Surf smelt and sand lance both spawn, or lay their eggs in the sands and small pea gravels of the upper tidal beaches on TESC beaches. If you are very lucky you may be able to see these tiny sand grain sized eggs after a high tide. 

These small fish are a very important food source for the entire ocean. They fill a critical role in the marine food web or food chain, feeding many marine birds, marine mammals and fish, including salmon! 

For more articles on species living in Puget Sound, visit

Who’s Living on the Beach?

Who am I? I am a common marine animal that does not move. The hat shaped shell that houses me is made of hard calcium.  I like to attach to rocks, wood and other hard surfaces. I live with all my relatives and when the tide is out, I close tight so that I don’t dry out. I am a filter feeder and eat plankton. Who am I?  An acorn barnacle

During low tide you will find 1,000’s of acorn barnacles on the rocks from the upper shore to the water’s edge. You can even find barnacles on the limbs of fallen trees that rest part time in the water! 

If you visit at low tide, you may also see many species of marine animals on the beach. Sometimes only the skeletal remains of sand dollars and crabs are most visible.  Have you checked out who lives beneath the larger rocks? Shore crabs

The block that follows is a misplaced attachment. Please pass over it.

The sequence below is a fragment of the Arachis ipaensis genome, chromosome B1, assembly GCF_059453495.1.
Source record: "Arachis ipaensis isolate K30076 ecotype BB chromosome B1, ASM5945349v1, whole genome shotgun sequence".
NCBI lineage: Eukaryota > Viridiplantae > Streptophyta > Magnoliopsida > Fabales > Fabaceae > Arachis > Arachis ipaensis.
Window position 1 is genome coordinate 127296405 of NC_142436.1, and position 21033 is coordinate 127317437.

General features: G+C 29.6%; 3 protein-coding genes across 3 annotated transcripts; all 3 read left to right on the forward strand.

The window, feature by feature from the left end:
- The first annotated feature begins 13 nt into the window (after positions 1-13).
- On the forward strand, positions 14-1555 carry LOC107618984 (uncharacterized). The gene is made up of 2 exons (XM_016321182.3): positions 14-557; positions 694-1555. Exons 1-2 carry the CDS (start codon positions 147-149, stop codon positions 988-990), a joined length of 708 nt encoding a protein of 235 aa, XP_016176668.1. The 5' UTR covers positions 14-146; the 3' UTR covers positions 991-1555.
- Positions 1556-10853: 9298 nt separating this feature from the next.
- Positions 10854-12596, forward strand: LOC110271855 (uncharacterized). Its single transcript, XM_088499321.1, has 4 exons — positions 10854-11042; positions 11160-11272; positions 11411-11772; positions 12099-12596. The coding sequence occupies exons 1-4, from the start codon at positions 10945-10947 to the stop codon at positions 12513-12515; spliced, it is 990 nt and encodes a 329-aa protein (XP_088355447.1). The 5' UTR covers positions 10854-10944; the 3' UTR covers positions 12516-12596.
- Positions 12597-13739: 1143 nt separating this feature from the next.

A common seaweed found along the shore that you may see is rockweed or bladder wrack.

It is a brown algae seaweed found in the lower intertidal zone Its distinctive air bladders allow it to float exposing it to sunlight so that it can perform photosynthesis.

Did you know that more than half of the air we breathe comes from seaweed? Learn more here:

Want to know more about seaweeds? Visit

Sea Jellies

Did you know that monthly monitoring studies are conducted in Puget Sound collecting water quality data? The Department of Ecology’s Eyes Over Puget Sound program tracks current weather and climate conditions and water column testing They even track the number of  jellyfish! 

Do you know what a large mass of jellyfish is called? A smack!

Jellyfish are not actually fish and are made up of mostly water. They are also known as sea jellies. Many times, throughout the year you may find three common sea jellies washed up on the beaches, moon jelly, fried egg jelly and lion’s mane jelly.